What bell bottoms were to disco and the 1970s, JNCO Jeans are to rave culture of the 1990s. The wide-leg jean was a fashion phenomenon that swept across many subcultures: from the rave scene all the way to extreme sports and eventually into mainstream culture.
The concept for JNCO Jeans (which stands for Judge None, Choose One) began in the mid-'80s as a high fashion concept created by brothers Milo and Jacques Yaakov Revah. Milo who grew up in France buying and selling denim, always favored the idea of living in Los Angeles. In 1985, Milo and his brother followed that dream, relocating to the City of Angels with dreams of a denim-inspired fashion line. Soon after, influenced by the street culture of Los Angeles, the wide leg JNCO Jean was born.
“When I began to understand the flavor of Los Angeles, I was obsessed and came up with this concept of wide-leg jeans. When I started with it no one believed in it," remembers Milo. At the time, skinny jeans ("Very Bowie!") were the dominating trend, and Milo's wide-leg creation was, as he describes, an accident. "I was looking at [graffiti artists] from the street and thought, 'How do they fit their spray cans?' A big pocket doesn't work on small jeans, so I began increasing the legs. So began the wide leg jeans.”
The jeans were wide. At its biggest, the pant spread across 50 inches. (To put that in perspective, your average skinny jean is only 12 inches.)
Realizing that the idea was spawned from the culture, the brothers first hired a team of graffiti artists to help create the pants, teaching them how to translate their own designs onto a computer to be used for patches, tags and flashers (paper artwork attached to the pocket of the jean). Then, they brought on designers with architectural backgrounds, advising them to approach the pants like they would a building.
The result was a product that was constructed and engineered to be durable, with no detail too small not to consider. From its weight to the seams, the jeans were an innovation.
By 1998, there was an explosion. Other subcultures outside of the LA street art scene began adopting the wide leg jean. Ravers all over the world began wearing JNCO jeans and coined the term “Phat Pants” to describe them. On any given night in the warehouse districts of cities all over the world, you could find electronic music lovers appearing to glide across the floor, their fast-moving feet hidden as they shuffled to the beat of the music.
Soon, the JNCO jean phenomenon began to seep into extreme sports culture, attracting skaters, BMX bikers and snowboarders too. Long before influencer marketing and social media, the brothers caught on to the power of supporting communities that supported their brand by gifting jeans to well-known figures. This move would help JNCO establish cult followings across several different passionate fan bases, cementing their mark in culture for years to come.
As early adopters of the then-new Internet and after opening a flagship store in the famed Melrose area of Los Angeles, JNCO had set themselves up for mainstream success. By the early 2000s, JNCO Jeans could be found in most department stores.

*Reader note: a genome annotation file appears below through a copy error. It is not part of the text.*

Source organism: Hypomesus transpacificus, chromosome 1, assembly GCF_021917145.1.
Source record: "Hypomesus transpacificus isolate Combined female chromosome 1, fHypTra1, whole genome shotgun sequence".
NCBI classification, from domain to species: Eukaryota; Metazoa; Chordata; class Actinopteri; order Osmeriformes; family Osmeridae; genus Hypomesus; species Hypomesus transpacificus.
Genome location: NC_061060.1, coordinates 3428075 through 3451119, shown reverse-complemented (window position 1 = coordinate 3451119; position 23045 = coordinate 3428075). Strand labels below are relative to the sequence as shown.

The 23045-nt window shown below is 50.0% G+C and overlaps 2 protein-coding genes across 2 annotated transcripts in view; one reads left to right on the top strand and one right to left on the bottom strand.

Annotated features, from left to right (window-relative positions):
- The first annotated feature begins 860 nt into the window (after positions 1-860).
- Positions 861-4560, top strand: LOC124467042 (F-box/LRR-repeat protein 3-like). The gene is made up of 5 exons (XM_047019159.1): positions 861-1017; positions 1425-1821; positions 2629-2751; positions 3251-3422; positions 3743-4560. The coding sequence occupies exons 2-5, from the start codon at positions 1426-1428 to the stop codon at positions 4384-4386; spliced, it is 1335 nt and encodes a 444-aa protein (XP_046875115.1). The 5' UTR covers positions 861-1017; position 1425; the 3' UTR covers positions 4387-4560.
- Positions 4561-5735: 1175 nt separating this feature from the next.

However, this peak of success would eventually also become JNCO's demise. Now in high demand, Milo and his team were forced to create designs to please buyers, rather than pursuing the creative and unconventional mantra that had initially launched JNCO into such widespread adoration. With every design edit suggested by the stores, Milo felt the spirit and authenticity of the brand becoming compromised. Eventually, the company began to split into sub-labels and separate projects, with JNCO acting more as a parent brand.
"It took away the enthusiasm and the creative juice," Milo says.
Around 2014, the brothers released the licensing to a Chinese company, which resulted in a lower quality product that differed drastically from the spirited, original brand.
Once people began to realize the difference, original JNCO Jeans became a hot commodity. Original jeans would sell on eBay for hundreds of dollars, retaining their quality even over two decades later. Today, the internet remains littered with groups and forums dedicated to the original JNCO Jean wide leg pant.
Four years later, Milo decided to buy back the license and bounce back from news that the brand was going out of business. He began dreaming up a relaunch for JNCO that is set to land this week. Now, with his daughter Camilla by his side, the family aims to revive the brand as it once was, but with an update for today's fashion culture.
"One thing I want my daughter to learn from me is how to take one thing and make it bigger," Milo concludes.
The 2019 version of JNCO will return to their staple pieces - jeans, hoodies, shirts - marketing now to a unisex audience. Cuts will be reminiscent of the traditional pants, but with new updates like glow-in-the-dark stripes, new washes and freshly designed patches for the modern day raver, skater, biker and beyond.
Check out JNCO's new relaunch here.
Ash Lorona is a fashion vendor coordinator based in Los Angeles.
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